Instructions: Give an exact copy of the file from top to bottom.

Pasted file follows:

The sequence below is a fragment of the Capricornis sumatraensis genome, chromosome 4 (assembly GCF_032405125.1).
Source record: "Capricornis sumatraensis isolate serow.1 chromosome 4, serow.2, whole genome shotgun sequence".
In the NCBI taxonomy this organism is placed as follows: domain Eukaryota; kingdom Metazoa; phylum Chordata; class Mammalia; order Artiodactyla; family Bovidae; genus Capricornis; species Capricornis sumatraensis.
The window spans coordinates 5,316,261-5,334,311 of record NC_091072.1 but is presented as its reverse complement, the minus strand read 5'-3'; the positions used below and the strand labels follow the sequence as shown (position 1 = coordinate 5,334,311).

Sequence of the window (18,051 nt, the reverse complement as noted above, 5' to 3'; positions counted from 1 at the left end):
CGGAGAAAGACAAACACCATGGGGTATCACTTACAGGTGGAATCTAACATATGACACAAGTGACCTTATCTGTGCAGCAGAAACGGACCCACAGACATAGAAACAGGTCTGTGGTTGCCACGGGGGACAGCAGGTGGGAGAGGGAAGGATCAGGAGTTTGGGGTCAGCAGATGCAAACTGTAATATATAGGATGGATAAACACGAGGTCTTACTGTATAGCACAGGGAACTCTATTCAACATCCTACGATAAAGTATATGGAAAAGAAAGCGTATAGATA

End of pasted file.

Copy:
The sequence below is a fragment of the Capricornis sumatraensis genome, chromosome 4 (assembly GCF_032405125.1).
Source record: "Capricornis sumatraensis isolate serow.1 chromosome 4, serow.2, whole genome shotgun sequence".
In the NCBI taxonomy this organism is placed as follows: domain Eukaryota; kingdom Metazoa; phylum Chordata; class Mammalia; order Artiodactyla; family Bovidae; genus Capricornis; species Capricornis sumatraensis.
The window spans coordinates 5,316,261-5,334,311 of record NC_091072.1 but is presented as its reverse complement, the minus strand read 5'-3'; the positions used below and the strand labels follow the sequence as shown (position 1 = coordinate 5,334,311).

Sequence of the window (18,051 nt, the reverse complement as noted above, 5' to 3'; positions counted from 1 at the left end):
CGGAGAAAGACAAACACCATGGGGTATCACTTACAGGTGGAATCTAACATATGACACAAGTGACCTTATCTGTGCAGCAGAAACGGACCCACAGACATAGAAACAGGTCTGTGGTTGCCACGGGGGACAGCAGGTGGGAGAGGGAAGGATCAGGAGTTTGGGGTCAGCAGATGCAAACTGTAATATATAGGATGGATAAACACGAGGTCTTACTGTATAGCACAGGGAACTCTATTCAACATCCTACGATAAAGTATATGGAAAAGAAAGCGTATAGATA